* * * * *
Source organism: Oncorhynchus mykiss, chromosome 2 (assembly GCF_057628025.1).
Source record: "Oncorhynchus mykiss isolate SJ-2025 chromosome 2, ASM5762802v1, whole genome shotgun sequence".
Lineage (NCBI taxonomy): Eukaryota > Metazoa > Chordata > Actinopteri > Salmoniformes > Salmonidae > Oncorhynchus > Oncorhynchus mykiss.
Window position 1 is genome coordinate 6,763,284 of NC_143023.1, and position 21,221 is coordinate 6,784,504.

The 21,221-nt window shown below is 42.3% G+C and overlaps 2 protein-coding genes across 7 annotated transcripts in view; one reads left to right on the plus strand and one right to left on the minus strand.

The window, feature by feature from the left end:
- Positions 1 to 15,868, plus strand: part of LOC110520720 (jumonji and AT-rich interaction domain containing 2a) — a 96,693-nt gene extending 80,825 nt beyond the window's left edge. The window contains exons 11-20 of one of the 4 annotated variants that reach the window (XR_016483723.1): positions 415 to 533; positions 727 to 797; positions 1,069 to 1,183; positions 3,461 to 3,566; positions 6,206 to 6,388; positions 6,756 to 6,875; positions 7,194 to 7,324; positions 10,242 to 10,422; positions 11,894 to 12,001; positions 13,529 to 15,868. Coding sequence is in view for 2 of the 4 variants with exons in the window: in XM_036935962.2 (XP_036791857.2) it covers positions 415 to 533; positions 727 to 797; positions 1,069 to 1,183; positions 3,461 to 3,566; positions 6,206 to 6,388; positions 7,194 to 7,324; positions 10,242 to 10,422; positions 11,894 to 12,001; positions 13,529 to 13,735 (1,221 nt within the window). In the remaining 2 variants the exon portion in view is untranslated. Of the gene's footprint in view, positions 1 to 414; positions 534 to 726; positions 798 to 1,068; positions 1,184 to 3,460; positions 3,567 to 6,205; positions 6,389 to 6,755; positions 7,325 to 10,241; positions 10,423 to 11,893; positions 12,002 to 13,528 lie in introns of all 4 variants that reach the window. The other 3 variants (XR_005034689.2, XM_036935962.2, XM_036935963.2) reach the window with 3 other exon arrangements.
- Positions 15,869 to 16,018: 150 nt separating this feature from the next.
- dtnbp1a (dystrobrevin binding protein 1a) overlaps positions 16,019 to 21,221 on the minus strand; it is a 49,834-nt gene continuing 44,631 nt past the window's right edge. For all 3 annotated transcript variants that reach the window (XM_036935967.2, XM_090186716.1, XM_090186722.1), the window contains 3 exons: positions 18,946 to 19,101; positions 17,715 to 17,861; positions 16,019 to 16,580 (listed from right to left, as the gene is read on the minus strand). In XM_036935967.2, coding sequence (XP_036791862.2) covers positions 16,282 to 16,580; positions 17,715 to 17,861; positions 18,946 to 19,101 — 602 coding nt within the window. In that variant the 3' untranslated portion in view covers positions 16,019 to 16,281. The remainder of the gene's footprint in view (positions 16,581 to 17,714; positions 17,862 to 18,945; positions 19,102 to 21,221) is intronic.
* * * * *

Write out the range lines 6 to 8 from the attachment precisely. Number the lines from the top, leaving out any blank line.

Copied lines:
The window, feature by feature from the left end:
- Positions 1 to 15,868, plus strand: part of LOC110520720 (jumonji and AT-rich interaction domain containing 2a) — a 96,693-nt gene extending 80,825 nt beyond the window's left edge. The window contains exons 11-20 of one of the 4 annotated variants that reach the window (XR_016483723.1): positions 415 to 533; positions 727 to 797; positions 1,069 to 1,183; positions 3,461 to 3,566; positions 6,206 to 6,388; positions 6,756 to 6,875; positions 7,194 to 7,324; positions 10,242 to 10,422; positions 11,894 to 12,001; positions 13,529 to 15,868. Coding sequence is in view for 2 of the 4 variants with exons in the window: in XM_036935962.2 (XP_036791857.2) it covers positions 415 to 533; positions 727 to 797; positions 1,069 to 1,183; positions 3,461 to 3,566; positions 6,206 to 6,388; positions 7,194 to 7,324; positions 10,242 to 10,422; positions 11,894 to 12,001; positions 13,529 to 13,735 (1,221 nt within the window). In the remaining 2 variants the exon portion in view is untranslated. Of the gene's footprint in view, positions 1 to 414; positions 534 to 726; positions 798 to 1,068; positions 1,184 to 3,460; positions 3,567 to 6,205; positions 6,389 to 6,755; positions 7,325 to 10,241; positions 10,423 to 11,893; positions 12,002 to 13,528 lie in introns of all 4 variants that reach the window. The other 3 variants (XR_005034689.2, XM_036935962.2, XM_036935963.2) reach the window with 3 other exon arrangements.
- Positions 15,869 to 16,018: 150 nt separating this feature from the next.